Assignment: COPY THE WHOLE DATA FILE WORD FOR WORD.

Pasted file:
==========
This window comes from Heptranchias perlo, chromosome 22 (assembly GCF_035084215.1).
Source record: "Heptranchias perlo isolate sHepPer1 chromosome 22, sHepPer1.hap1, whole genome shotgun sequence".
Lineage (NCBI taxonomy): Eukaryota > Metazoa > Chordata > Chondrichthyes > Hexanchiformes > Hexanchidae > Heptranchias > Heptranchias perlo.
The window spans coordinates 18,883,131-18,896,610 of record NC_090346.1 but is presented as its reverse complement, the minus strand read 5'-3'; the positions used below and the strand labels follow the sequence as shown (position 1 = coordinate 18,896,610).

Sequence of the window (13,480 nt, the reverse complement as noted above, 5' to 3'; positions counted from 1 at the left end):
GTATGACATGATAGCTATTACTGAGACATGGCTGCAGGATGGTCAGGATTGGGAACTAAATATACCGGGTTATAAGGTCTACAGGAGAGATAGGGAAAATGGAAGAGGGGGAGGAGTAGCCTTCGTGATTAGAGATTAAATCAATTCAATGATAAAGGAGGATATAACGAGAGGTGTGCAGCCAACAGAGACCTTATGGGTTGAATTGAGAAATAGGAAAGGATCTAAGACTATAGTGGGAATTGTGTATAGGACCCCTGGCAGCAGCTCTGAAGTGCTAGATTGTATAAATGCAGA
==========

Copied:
This window comes from Heptranchias perlo, chromosome 22 (assembly GCF_035084215.1).
Source record: "Heptranchias perlo isolate sHepPer1 chromosome 22, sHepPer1.hap1, whole genome shotgun sequence".
Lineage (NCBI taxonomy): Eukaryota > Metazoa > Chordata > Chondrichthyes > Hexanchiformes > Hexanchidae > Heptranchias > Heptranchias perlo.
The window spans coordinates 18,883,131-18,896,610 of record NC_090346.1 but is presented as its reverse complement, the minus strand read 5'-3'; the positions used below and the strand labels follow the sequence as shown (position 1 = coordinate 18,896,610).

Sequence of the window (13,480 nt, the reverse complement as noted above, 5' to 3'; positions counted from 1 at the left end):
GTATGACATGATAGCTATTACTGAGACATGGCTGCAGGATGGTCAGGATTGGGAACTAAATATACCGGGTTATAAGGTCTACAGGAGAGATAGGGAAAATGGAAGAGGGGGAGGAGTAGCCTTCGTGATTAGAGATTAAATCAATTCAATGATAAAGGAGGATATAACGAGAGGTGTGCAGCCAACAGAGACCTTATGGGTTGAATTGAGAAATAGGAAAGGATCTAAGACTATAGTGGGAATTGTGTATAGGACCCCTGGCAGCAGCTCTGAAGTGCTAGATTGTATAAATGCAGA